House Bill 580, which has had one hearing in the House Criminal Justice Committee, increases penalities for fleeing from a law enforcement officer in a motor vehicle from a first-degree misdemeanor to a fourth-degree felony at a minimum in all cases.
The May 24 massacre in Uvalde, Texas outrages the conscience, though not for the facile and stupid reasons spewed by every prominent Democratic Party politician, half-witted newspaper columnist, and vapid television talking-head.
Liberals and other simpering dunderheads make fetishes of objects, focusing on the tool rather than the tool’s misuser. “Nobody needs an AR-15,” goes the refrain, when need has nothing and right has everything to do with it. “But the tool is so easy to misuse and abuse!” comes the ovine rebuttal, when we know as a matter of fact the tool is used in a small fraction of violent crimes.
Nearly two dozen shot outside an NBA playoff game. A notorious murderer almost released on parole. A Christmas massacre carried out by a repeat felon released on low bail. Record car thefts and drug overdoses.
While most of the country braces for a pocketbook election driven by runaway inflation, record gas prices and baby formula shortages, the key battleground state of Wisconsin is seething over a crime wave driven by policies that are shaping up to be an Achilles heel for Democrats running the state, like incumbent Gov. Tony Evers and Milwaukee County District Attorney John Chisholm.
Jake Evans, the Trump-endorsed candidate in the Republican primary in the race for Georgia’s 6th Congressional District Seat spoke with The Georgia Star News about his support for law enforcement.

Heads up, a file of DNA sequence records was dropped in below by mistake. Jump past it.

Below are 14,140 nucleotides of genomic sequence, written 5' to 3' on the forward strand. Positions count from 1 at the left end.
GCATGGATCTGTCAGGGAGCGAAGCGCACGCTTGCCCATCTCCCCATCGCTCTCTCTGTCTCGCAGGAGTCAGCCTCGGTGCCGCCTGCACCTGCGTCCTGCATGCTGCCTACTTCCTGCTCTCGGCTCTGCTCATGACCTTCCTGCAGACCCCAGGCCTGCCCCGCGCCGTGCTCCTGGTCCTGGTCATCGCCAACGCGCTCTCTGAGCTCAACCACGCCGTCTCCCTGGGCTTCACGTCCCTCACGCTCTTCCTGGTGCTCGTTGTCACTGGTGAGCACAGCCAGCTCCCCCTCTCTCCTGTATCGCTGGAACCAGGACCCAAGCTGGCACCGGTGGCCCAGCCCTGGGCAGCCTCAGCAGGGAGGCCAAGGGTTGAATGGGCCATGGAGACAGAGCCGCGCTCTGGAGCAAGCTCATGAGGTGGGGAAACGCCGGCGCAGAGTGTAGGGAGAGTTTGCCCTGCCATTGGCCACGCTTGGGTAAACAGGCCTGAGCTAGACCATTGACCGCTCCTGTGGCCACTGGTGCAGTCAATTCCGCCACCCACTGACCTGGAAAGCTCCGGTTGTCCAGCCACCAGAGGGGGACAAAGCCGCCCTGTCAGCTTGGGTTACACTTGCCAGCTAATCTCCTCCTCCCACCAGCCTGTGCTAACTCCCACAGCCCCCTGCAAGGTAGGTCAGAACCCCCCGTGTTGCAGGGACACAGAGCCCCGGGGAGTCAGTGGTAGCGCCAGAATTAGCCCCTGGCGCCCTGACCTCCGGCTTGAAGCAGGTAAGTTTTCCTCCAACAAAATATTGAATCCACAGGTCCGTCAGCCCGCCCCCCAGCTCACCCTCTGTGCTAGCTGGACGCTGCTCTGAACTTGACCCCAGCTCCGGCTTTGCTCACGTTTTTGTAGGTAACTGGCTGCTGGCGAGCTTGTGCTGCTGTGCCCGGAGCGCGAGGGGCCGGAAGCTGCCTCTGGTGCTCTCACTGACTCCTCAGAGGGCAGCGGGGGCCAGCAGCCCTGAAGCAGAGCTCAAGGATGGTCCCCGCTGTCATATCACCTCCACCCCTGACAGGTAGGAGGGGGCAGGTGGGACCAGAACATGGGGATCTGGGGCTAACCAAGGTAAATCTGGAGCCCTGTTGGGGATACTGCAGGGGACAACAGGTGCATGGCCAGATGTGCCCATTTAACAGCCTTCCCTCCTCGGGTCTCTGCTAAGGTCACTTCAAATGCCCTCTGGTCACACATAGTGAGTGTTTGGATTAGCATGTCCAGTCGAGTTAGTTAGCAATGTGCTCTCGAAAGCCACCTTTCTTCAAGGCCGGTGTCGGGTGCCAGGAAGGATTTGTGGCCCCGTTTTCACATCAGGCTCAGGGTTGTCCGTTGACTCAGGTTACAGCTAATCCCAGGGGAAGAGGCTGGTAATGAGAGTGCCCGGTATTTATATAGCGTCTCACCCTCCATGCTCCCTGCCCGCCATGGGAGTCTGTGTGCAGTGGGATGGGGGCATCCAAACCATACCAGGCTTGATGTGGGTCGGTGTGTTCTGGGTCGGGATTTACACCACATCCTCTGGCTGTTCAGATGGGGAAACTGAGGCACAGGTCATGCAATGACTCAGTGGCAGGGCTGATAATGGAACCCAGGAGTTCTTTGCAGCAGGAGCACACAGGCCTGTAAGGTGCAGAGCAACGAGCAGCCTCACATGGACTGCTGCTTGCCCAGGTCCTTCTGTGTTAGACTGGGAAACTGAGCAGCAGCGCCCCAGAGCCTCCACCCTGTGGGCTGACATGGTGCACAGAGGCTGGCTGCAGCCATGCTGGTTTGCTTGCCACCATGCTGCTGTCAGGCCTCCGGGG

The Star News asked Evans if he had family connections with law enforcement and how they fared during the 2020 riots in the Atlanta area.
FBI data currently indicate that Pennsylvania’s violent crime rate exceeds any other northeastern state’s, and a county prosecutor told state senators this week he attributes much of that reality to difficulty recruiting and retaining police officers.
Cambria County District Attorney Gregory Neugebauer testified before the Senate Republican Policy Committee alongside other law-enforcement professionals to illuminate what is driving up crime in the Keystone State and what can be done about it. The hearing, held at the Cambria County Courthouse in Ebensberg, was the first of several the panel is hosting this week to address crime prevention in conjunction with National Crime Victims’ Rights Week.
Republicans in the Minnesota Senate are touting public safety bills that are working their way through the legislation process.
The group recently passed S.F. 2673 out of committee. The complex, lengthy legislation would target sentence requirements for criminals, support for law enforcement, and additional transparency in the judicial process.
On Thursday, Tennessee Governor Bill Lee announced efforts to recruit out of state law enforcement to the Tennessee Highway Patrol have “netted early results as the administration focuses on proven crime prevention methods and addressing law enforcement staff shortages.”